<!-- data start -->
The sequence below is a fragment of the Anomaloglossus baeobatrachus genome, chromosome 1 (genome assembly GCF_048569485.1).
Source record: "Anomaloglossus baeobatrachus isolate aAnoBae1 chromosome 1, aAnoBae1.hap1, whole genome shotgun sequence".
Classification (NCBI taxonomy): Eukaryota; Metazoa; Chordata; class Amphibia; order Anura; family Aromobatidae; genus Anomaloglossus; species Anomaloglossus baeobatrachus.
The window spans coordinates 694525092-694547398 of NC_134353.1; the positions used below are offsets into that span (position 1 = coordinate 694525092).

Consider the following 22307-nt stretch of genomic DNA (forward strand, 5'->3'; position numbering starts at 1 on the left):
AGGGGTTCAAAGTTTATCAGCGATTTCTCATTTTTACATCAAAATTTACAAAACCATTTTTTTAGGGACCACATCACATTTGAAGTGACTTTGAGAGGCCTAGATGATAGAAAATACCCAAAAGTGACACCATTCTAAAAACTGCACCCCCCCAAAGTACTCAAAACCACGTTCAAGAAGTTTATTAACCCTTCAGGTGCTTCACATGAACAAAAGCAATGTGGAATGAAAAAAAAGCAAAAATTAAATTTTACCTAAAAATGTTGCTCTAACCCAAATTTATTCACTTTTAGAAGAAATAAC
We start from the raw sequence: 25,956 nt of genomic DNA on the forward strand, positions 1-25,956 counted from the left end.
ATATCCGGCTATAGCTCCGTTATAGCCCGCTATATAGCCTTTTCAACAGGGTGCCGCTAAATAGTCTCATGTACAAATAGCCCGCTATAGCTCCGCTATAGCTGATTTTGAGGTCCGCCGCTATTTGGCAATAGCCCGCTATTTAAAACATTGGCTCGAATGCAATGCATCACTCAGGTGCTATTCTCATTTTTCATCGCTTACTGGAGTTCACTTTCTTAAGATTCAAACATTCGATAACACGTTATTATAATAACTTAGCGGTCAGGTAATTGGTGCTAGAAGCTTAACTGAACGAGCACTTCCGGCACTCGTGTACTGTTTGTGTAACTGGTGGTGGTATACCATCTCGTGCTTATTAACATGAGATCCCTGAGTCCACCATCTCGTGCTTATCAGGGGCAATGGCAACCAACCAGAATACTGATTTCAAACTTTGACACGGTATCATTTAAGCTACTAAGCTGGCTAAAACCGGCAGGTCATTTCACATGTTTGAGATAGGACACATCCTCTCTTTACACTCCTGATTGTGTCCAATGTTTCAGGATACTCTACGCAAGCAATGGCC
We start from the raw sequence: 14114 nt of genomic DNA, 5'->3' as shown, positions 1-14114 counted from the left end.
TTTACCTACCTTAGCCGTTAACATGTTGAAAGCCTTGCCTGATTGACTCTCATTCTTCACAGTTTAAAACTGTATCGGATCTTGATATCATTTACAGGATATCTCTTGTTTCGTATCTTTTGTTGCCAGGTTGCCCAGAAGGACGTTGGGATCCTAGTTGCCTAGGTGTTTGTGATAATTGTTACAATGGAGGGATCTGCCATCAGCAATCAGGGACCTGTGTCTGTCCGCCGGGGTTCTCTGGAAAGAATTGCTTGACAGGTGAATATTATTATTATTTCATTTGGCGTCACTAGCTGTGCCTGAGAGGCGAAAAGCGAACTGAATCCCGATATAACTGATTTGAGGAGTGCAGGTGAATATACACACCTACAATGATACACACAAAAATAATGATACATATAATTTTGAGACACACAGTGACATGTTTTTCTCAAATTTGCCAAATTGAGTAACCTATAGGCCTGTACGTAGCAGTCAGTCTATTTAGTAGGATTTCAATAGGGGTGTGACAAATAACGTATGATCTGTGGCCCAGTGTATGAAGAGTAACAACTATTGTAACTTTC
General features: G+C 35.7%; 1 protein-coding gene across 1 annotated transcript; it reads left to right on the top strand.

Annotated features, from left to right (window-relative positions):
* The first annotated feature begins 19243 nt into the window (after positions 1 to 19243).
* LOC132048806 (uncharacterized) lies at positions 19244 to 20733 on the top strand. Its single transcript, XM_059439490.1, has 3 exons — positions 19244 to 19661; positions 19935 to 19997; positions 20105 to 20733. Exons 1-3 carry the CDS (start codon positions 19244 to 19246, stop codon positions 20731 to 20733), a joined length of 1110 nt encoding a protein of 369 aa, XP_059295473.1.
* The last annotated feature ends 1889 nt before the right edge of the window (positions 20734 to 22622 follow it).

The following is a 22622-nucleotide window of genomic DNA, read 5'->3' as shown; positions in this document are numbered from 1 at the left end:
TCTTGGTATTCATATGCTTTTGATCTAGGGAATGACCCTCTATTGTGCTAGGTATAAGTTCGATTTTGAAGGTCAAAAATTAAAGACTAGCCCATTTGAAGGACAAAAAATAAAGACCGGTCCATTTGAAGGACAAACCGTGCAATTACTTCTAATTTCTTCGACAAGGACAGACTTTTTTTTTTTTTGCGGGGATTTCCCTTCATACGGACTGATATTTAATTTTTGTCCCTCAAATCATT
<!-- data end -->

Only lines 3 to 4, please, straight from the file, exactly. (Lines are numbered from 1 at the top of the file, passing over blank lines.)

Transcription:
Classification (NCBI taxonomy): Eukaryota; Metazoa; Chordata; class Amphibia; order Anura; family Aromobatidae; genus Anomaloglossus; species Anomaloglossus baeobatrachus.
The window spans coordinates 694525092-694547398 of NC_134353.1; the positions used below are offsets into that span (position 1 = coordinate 694525092).